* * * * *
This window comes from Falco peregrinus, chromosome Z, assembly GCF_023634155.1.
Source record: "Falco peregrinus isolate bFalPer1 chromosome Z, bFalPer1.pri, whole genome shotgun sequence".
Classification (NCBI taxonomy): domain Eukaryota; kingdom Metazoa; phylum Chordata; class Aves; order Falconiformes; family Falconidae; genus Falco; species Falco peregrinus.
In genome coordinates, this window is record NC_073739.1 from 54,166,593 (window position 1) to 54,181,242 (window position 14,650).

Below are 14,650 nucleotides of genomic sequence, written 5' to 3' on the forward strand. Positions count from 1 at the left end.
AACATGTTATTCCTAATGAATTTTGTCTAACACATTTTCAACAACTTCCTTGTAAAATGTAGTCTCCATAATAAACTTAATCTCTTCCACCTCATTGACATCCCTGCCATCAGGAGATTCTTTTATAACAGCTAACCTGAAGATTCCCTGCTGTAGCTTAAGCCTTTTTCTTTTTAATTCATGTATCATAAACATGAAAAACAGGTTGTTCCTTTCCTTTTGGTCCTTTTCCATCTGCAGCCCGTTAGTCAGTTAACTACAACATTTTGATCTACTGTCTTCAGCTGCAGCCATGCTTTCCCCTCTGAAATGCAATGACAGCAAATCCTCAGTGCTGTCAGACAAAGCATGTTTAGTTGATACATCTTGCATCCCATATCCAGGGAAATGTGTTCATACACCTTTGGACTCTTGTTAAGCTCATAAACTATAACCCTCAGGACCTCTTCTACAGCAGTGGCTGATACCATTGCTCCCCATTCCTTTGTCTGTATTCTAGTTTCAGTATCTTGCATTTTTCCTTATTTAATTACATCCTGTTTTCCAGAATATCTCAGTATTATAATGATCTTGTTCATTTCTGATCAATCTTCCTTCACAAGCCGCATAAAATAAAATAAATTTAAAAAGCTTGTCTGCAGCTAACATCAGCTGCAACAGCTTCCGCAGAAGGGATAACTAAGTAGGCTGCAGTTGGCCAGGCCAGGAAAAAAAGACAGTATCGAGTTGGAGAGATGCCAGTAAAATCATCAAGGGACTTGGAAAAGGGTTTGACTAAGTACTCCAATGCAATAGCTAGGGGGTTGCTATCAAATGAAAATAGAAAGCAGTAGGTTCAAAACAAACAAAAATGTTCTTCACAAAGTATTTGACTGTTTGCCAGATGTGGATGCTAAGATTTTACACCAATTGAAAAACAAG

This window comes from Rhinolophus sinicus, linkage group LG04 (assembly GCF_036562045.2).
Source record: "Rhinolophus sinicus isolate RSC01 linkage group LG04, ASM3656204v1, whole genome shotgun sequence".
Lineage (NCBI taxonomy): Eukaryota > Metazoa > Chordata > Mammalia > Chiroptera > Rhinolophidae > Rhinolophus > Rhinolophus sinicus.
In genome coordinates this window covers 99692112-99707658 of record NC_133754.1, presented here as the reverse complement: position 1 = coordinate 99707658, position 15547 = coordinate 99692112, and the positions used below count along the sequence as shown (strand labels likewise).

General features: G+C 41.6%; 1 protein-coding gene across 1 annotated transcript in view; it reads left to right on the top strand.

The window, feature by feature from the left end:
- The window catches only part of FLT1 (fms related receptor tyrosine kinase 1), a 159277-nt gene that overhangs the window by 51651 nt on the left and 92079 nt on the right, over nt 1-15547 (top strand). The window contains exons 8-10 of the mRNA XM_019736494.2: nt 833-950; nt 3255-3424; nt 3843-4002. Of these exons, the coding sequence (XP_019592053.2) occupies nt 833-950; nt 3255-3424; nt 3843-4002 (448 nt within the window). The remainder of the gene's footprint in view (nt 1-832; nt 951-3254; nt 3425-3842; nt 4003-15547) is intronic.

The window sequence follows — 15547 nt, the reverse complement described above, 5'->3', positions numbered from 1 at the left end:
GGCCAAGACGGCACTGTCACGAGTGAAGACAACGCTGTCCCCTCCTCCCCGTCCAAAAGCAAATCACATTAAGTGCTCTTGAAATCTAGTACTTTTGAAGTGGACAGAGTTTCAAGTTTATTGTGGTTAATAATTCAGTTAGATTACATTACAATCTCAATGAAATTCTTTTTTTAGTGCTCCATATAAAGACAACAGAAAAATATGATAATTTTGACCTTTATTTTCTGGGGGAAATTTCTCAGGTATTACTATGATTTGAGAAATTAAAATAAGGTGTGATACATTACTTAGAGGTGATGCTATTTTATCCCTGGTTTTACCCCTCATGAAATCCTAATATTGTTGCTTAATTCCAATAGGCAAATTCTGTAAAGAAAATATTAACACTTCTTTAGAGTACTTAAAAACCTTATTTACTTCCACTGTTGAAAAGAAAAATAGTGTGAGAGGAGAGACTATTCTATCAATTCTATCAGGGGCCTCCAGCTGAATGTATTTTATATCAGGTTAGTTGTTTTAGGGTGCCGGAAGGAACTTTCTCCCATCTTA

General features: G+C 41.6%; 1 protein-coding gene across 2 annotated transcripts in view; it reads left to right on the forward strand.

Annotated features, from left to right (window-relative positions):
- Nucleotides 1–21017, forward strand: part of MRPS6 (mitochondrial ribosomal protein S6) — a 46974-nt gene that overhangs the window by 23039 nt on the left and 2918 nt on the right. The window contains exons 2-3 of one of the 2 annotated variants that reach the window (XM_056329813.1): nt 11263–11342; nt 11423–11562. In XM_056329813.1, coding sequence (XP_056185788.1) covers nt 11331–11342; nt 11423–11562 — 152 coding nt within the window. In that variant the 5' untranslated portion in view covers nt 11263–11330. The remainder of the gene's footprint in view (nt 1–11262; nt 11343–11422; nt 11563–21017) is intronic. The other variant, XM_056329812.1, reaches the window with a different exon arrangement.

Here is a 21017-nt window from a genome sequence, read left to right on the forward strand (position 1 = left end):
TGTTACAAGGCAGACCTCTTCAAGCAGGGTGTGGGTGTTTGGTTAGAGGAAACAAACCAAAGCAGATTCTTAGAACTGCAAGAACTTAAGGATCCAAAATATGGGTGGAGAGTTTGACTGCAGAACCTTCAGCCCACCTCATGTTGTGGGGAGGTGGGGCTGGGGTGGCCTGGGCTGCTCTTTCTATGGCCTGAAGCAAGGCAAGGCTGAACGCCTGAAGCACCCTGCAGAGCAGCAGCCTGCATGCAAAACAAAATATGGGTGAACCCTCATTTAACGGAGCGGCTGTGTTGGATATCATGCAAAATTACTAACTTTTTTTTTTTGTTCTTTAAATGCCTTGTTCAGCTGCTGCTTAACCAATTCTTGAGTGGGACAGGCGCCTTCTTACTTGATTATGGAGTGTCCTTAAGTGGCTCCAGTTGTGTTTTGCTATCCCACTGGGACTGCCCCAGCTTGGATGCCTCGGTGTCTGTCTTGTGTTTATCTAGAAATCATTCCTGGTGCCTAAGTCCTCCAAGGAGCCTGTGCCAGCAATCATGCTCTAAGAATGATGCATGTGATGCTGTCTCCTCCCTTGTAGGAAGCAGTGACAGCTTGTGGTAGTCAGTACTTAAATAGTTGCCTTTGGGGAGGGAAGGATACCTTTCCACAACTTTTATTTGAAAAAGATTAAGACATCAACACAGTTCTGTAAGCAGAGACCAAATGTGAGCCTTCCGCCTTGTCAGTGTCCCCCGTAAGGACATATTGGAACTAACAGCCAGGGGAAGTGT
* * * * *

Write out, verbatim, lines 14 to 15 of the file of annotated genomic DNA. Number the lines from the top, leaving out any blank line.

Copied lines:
The window sequence follows — 15547 nt, the reverse complement described above, 5'->3', positions numbered from 1 at the left end:
GGCCAAGACGGCACTGTCACGAGTGAAGACAACGCTGTCCCCTCCTCCCCGTCCAAAAGCAAATCACATTAAGTGCTCTTGAAATCTAGTACTTTTGAAGTGGACAGAGTTTCAAGTTTATTGTGGTTAATAATTCAGTTAGATTACATTACAATCTCAATGAAATTCTTTTTTTAGTGCTCCATATAAAGACAACAGAAAAATATGATAATTTTGACCTTTATTTTCTGGGGGAAATTTCTCAGGTATTACTATGATTTGAGAAATTAAAATAAGGTGTGATACATTACTTAGAGGTGATGCTATTTTATCCCTGGTTTTACCCCTCATGAAATCCTAATATTGTTGCTTAATTCCAATAGGCAAATTCTGTAAAGAAAATATTAACACTTCTTTAGAGTACTTAAAAACCTTATTTACTTCCACTGTTGAAAAGAAAAATAGTGTGAGAGGAGAGACTATTCTATCAATTCTATCAGGGGCCTCCAGCTGAATGTATTTTATATCAGGTTAGTTGTTTTAGGGTGCCGGAAGGAACTTTCTCCCATCTTA